928 F2d 649 Thompson v. Talquin Building Products Company

928 F.2d 649

Pat THOMPSON; Don Thompson, Plaintiffs-Appellants,

No. 90-2109.

United States Court of Appeals,
Fourth Circuit.

Argued Dec. 3, 1990.
Decided March 22, 1991.

F. Guthrie Gordon, III, argued (Janice L. Redinger, on brief), Gordon & Wyatt, Charlottesville, Va., for plaintiffs-appellants.

Jeffrey Grant Lenhart, argued (Gregory T. St. Ours, on brief), Wharton, Aldhizer & Weaver, Harrisonburg, Va., for defendant-appellee.

Before PHILLIPS and NIEMEYER, Circuit Judges, and MERHIGE, Senior District Judge for the Eastern District of Virginia, sitting by designation.

PHILLIPS, Circuit Judge:


Don and Pat Thompson (the Thompsons) challenge the district court's holding that Talquin Building Products Company's (Talquin) health plan for employees (the Plan) did not cover Don Thompson's medical expenses resulting from a motor vehicle accident. Although the Plan specifically excludes such expenses from coverage, the Thompsons claim that Virginia state law prohibits this exclusion. The district court held that the Employee Retirement Income Security Act (ERISA) preempts any Virginia state law that might regulate the Plan, and granted summary judgment to Talquin. Because we agree with the district court's reasoning, we affirm.


* Don Thompson was injured when his trail bike collided with a feed truck on a farm right-of-way. Don, who was 17 at the time, incurred medical expenses of approximately $63,000. Don's father David Thompson was an employee of Crown Industries at the time of Don's accident. Don's mother Pat Thompson was the guarantor for his medical expenses. The appellee, Talquin Building Products Company ("Talquin"), is the successor in interest to Crown Industries.


David Thompson was covered by the Crown Industries, Inc. Health Plan ("the Plan"). The Plan also covered his dependents, including his son Don. Under the Plan, the employer contributes all funds necessary to cover employees. Employees contribute for coverage of their dependents. As authorized by the Plan, the Plan Committee obtained "stop-loss" insurance in the Plan's name to protect it against individual claims exceeding $25,000.1 The Thompsons filed a declaratory judgment action in state court seeking a declaration that the Plan covered Don's medical expenses. Talquin removed the case to federal court pursuant to 28 U.S.C. Secs. 1441 and 1446.


Both parties filed motions for summary judgment. The district court granted Talquin's motion because the Plan explicitly excluded medical expenses resulting from motor vehicle accidents. Although the Thompsons contended that Virginia state law prohibited such exclusions, the district court held that Virginia law did not apply because the plan was self-funded and therefore under ERISA it was free from state regulation.


This appeal followed.



The Thompsons challenge the district court's holding that ERISA preempts state law for the purposes of interpreting the Plan. The Plan clearly qualifies as an employee welfare benefit plan as defined in ERISA Sec. 1002(1)(A). Section 1002(1)(A) provides that


The terms "employee welfare benefit plan" and "welfare plan" mean any plan, fund, or program which was heretofore or is hereafter established or maintained by an employer ... to the extent that such plan, fund, or program was established or is maintained for the purpose of providing for its participants or their beneficiaries, through the purchase of insurance or otherwise, (A) medical, surgical, or hospital care or benefits, or benefits in the event of sickness, accident, disability, death or unemployment, or vacation benefits....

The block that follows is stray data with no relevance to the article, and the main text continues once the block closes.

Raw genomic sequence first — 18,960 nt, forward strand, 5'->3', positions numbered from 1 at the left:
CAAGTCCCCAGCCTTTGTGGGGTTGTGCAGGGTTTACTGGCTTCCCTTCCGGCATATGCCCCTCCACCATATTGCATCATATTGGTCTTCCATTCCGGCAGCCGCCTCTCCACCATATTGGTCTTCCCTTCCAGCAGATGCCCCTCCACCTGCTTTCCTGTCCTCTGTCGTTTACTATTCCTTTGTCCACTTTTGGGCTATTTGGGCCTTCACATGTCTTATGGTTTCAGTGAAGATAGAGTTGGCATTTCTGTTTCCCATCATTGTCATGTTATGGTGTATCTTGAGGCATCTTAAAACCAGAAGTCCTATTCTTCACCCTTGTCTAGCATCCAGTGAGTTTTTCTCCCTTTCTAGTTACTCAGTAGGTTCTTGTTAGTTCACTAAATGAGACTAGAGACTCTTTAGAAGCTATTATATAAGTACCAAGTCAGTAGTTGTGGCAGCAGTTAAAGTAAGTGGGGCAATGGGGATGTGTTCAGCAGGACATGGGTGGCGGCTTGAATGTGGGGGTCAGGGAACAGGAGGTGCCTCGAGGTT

29 U.S.C. Sec. 1002(1)(A). In order to determine whether ERISA preempts state law in this matter, we must examine three interacting ERISA provisions. FMC Corp. v. Holliday, --- U.S. ----, 111 S.Ct. 403, 407, 112 L.Ed.2d 356 (1990); Metropolitan Life Ins. Co. v. Massachusetts, 471 U.S. 724, 732-33, 105 S.Ct. 2380, 2385-86, 85 L.Ed.2d 728 (1985). We look first at Sec. 1144(a), which states that


[e]xcept as provided in subsection (b) of this section, the provisions of this subchapter and subchapter III of this chapter shall supersede any and all State laws insofar as they may now or hereafter relate to any employee benefit plan....


29 U.S.C. Sec. 1144(a). The Supreme Court has construed this basic preemption clause very broadly. Metropolitan Life, 471 U.S. at 739, 105 S.Ct. at 2388; Powell v. Chesapeake & Potomac Tel. Co., 780 F.2d 419, 421 (4th Cir.1985). Relying on the broad scope of Sec. 1144(a), Talquin argues here, as it did successfully in the district court, that ERISA preempts any Virginia law requiring coverage of expenses incurred from motor vehicle accidents.


In answer, the Thompsons claim that the Plan is exempted from ERISA preemption under Sec. 1144(b)(2)(A), the insurance "saving clause." This clause states that "[e]xcept as provided in subparagraph (B), nothing in this subchapter shall be construed to exempt or relieve any person from any law of any State which regulates insurance, banking, or securities." 29 U.S.C. Sec. 1144(b)(2)(A). The Thompsons contend that the Plan qualifies as an insurance policy under state law, and therefore the "saving clause" allows for application of Virginia state insurance law to the Plan.


Although under the "saving clause," any state law regulating insurance policy terms withstands ERISA preemption, self-funded employee benefit plans are not covered by the clause. FMC Corp., 111 S.Ct. at 409; Metropolitan Life, 471 U.S. at 747, 105 S.Ct. at 2393; Powell, 780 F.2d at 423. The "saving clause" is limited by Sec. 1144(b)(2)(B), known as the "deemer clause," which provides that no employee benefit plan


shall be deemed to be an insurance company or other insurer ... or to be engaged in the business of insurance ... for the purposes of any law of any State purporting to regulate insurance companies, [or] insurance contracts....


29 U.S.C. Sec. 1144(b)(2)(B).


Talquin contends that the Plan, which is a self-funded employee benefit plan, is covered by the "deemer clause," and cannot be regulated by state insurance law.2 As we have held, claims based on state laws that regulate insurance against an employer who sponsors an employee benefit plan "are not exempted from preemption by the insurance saving clause." Powell, 780 F.2d at 423. In Metropolitan Life, the Supreme Court recognized that self-funded employee benefit plans would be free from state regulation: "We are aware that our decision results in a distinction between insured and uninsured plans, leaving the former open to indirect regulation while the latter are not." 471 U.S. at 747, 105 S.Ct. at 2393. Because Talquin contributes all of the funds for coverage of its employees, and employees contribute for coverage of their dependents, the Plan is self-funded and therefore falls under the "deemer clause."